The story behind one of the biggest ad successes of the year

Leo Burnett's Judy John explains #LikeAGirl

Even before being named Best of Show at last night’s Marketing Awards, it was clear P&G’s #LikeAGirl from Leo Burnett was one of the biggest advertising successes of the year—not just in Canada, but globally.

The top honour from Canada’s most important industry awards show follows a Grand Clio, gold from the One Show and, most recently, a rare Black Pencil from the prestigious D&AD in London. (Any predictions for Cannes?)

You don’t have to be a worried mother or father to be touched by this powerful piece of film that turns young girls into heroes, kicking and punching at some of the stubbornly invisible buttresses of systemic gender inequality.

But, it’s also a great example of how brands can break through and connect with consumers on a viscerally emotional level. It’s a common goal for a lot of marketers these days, but it’s not easy for brands to do that without seeming clumsy and disingenuous at best or manipulative and exploitive at worst. With #LikeAGirl, P&G and Leo Burnett got it just right.

The work is a team effort between the agency’s Toronto, Chicago and London offices, led by Toronto’s Judy John as the chief creative officer.

Marketing asked John, who was also the 2015 Marketing Awards co-chair, about how they did it.

Can you tell us about how #LikeAGirl began?
The idea came from having a big ambition for the brand and an inspiring point of view of our role in girls’ and women’s lives; Always wanted to change girls’ lives one girl at a time by championing their confidence.

Our research showed that girl’s confidence drops during puberty, significantly more than boys, [and] we knew we had to do something about it. During our exploration of the things that influence girls during this vulnerable time, someone had put up on the board on a piece of paper: #LikeAGirl. That’s all it said. And of all the ideas and pieces of paper in the room, I was instantly drawn to it. The idea was explained as: Like A Girl has been around forever and is used in derogatory ways, let’s change the meaning of it. From that day on, we started to build on that idea.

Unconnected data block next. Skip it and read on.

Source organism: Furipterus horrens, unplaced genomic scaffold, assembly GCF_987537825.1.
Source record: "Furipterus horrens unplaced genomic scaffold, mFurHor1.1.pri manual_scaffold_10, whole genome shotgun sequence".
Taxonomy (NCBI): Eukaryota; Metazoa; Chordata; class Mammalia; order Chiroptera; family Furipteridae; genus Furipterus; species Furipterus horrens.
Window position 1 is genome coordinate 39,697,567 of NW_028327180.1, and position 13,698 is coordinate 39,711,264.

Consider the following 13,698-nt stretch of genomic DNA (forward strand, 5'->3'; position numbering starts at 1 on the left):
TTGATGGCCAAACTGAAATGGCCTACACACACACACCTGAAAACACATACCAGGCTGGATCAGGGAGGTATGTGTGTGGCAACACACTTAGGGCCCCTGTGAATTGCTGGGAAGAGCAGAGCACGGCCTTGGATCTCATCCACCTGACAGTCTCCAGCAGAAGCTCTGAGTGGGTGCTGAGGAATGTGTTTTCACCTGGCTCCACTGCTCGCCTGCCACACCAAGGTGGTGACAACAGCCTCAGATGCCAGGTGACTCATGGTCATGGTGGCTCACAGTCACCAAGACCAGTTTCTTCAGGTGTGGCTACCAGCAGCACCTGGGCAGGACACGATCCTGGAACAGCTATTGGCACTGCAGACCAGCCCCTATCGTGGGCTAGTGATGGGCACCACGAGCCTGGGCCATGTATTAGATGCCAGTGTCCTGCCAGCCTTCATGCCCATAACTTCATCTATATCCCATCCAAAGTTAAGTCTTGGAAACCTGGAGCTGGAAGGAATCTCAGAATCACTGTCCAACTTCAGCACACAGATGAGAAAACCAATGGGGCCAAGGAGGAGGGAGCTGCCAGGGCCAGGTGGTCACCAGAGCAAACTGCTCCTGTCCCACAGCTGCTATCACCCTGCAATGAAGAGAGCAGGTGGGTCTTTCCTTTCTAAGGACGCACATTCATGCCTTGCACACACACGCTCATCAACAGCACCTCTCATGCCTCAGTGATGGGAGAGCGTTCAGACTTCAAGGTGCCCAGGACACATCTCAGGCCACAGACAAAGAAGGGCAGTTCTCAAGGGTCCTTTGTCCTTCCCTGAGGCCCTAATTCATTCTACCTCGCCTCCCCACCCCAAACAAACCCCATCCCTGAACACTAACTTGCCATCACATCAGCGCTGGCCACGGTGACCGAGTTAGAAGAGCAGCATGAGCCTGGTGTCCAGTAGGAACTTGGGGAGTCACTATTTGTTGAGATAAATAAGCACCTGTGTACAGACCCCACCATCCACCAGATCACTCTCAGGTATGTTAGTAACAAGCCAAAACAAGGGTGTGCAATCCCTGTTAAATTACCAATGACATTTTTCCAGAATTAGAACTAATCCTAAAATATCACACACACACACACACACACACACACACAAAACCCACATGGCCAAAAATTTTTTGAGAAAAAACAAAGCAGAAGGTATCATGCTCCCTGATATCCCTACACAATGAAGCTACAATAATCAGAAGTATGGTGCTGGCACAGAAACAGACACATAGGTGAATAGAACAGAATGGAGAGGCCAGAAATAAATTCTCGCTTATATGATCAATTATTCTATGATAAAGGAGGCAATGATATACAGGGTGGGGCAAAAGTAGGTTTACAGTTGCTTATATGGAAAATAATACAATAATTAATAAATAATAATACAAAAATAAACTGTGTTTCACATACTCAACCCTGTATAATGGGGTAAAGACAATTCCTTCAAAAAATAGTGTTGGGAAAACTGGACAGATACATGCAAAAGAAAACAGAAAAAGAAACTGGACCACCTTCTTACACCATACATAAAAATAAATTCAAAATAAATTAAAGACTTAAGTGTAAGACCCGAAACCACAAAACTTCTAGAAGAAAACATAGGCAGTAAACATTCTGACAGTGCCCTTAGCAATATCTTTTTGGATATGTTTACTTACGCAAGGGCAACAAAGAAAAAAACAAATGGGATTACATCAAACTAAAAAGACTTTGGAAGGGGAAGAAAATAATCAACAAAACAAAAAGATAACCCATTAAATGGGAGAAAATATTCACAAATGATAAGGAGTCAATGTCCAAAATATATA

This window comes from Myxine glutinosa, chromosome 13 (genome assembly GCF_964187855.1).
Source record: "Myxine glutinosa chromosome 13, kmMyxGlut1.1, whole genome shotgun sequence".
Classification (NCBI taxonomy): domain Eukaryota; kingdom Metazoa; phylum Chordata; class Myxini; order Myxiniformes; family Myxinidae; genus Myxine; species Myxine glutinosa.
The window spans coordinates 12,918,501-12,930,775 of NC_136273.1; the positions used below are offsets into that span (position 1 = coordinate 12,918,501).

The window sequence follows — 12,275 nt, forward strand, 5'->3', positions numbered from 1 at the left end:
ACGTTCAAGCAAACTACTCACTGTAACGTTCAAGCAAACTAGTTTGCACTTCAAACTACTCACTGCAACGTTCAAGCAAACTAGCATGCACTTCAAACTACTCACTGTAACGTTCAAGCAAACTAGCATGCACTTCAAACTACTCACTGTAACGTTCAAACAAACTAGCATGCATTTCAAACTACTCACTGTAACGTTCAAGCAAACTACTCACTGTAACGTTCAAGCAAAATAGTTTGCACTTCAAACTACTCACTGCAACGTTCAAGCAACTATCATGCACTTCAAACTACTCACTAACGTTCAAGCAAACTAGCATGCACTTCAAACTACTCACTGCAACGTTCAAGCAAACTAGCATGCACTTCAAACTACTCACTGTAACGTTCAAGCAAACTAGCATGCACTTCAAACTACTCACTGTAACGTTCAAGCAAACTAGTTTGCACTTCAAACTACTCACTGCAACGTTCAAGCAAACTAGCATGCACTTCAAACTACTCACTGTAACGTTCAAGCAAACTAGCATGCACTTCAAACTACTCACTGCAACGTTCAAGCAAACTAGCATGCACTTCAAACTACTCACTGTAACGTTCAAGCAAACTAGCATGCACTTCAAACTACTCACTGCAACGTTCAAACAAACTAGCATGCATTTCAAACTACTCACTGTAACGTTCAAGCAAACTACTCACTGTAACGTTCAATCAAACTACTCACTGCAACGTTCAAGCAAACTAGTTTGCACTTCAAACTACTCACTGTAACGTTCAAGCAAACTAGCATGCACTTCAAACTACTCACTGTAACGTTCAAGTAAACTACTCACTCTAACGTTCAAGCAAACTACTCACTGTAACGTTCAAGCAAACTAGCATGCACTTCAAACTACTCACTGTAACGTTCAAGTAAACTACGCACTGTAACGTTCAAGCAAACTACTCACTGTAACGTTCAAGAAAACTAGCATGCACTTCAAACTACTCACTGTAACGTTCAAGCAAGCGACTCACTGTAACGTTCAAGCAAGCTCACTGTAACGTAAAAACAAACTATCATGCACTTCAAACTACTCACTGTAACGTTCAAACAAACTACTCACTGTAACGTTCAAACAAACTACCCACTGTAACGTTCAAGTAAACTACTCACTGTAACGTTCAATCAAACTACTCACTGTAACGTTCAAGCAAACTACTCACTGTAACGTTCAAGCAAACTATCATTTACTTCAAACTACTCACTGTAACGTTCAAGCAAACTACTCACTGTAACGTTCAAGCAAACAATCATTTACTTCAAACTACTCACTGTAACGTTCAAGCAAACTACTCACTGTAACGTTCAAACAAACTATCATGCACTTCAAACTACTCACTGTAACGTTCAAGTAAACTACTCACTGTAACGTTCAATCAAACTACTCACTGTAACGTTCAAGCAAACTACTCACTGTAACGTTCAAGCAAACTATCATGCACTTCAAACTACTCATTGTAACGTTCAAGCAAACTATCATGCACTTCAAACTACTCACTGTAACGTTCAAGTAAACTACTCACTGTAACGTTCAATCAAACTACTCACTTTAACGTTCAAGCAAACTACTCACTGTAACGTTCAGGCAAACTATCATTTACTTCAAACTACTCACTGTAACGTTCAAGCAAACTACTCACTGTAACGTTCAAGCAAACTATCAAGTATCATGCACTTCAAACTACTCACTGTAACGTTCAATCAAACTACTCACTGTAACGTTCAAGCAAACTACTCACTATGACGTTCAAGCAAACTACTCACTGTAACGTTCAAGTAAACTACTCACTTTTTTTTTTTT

How did you take the idea to P&G and what happened after the first meeting? 
We took the client two big idea platforms, #Like A Girl sat within one of those areas. All our clients connected with the trueness of the insight and the power of the idea, [and] requested we launch the idea as a film. We spent the next few weeks blowing out the idea and writing scripts.

Your director was award-winning documentarian Lauren Greenfield (The Queen of Versailles, Thin, Beauty CULTure). Did it take much to get her to do it?
We looked at a bunch of directors, but in the end felt Lauren was the perfect director for this. You can tell from her photography and short films, she really gets girls and women and what they go through. It didn’t take much convincing, this was the perfect match up.

You guys have called this a “social experiment.” Why?
It’s a social experiment because you don’t know exactly what you’ll get. Unlike a scripted video, we had a list of actions we asked people to do and followed with a list of questions—their responses were entirely spontaneous. We had some hypotheses on what would happen when we asked people to do things like a girl, but that was it.

Anything about the shoot that contributed to getting such powerful footage?
I think the idea itself, of what it means to do something like a girl, led to great and honest footage. Women, at times, were surprised by how they unknowingly insulted themselves and how commonly people used the phrase. People were really engaged in the topic of girls’ confidence and were interested in talking about how to change that.

What about casting, what were the people told they were auditioning for?
We did real people casting through live auditions, video submissions and street casting. People were told we were casting for market research and that it could possibly turn into a short film.

Can you remember the clients’ reactions when you first showed them?
We had a short post-production schedule so we were working day and night. The first cut of the film we shared was five and a half minutes long.

Because we’re a global team working on a global account (clients in three cities, agency in three different cities), the edit was shared via conference—not ideal because you miss feeling the energy in the room, but that’s modern business. We all went on mute as everyone watched. Clients came back on and cheered, some were choked up with emotion.

Over the next two weeks, we made a lot of changes to get the film down to 3:30, but the heart of it stayed the same.

At what point did you realize you had a “viral” hit on your hands—work that would stand up as one of the year’s best globally?
When our video hit three million views in 24 hours, I felt relief and elation.

When we hit 25 million views by day seven, I wondered if this is what going viral feels like.

Now at over 85 million views, I know what going viral feels like.

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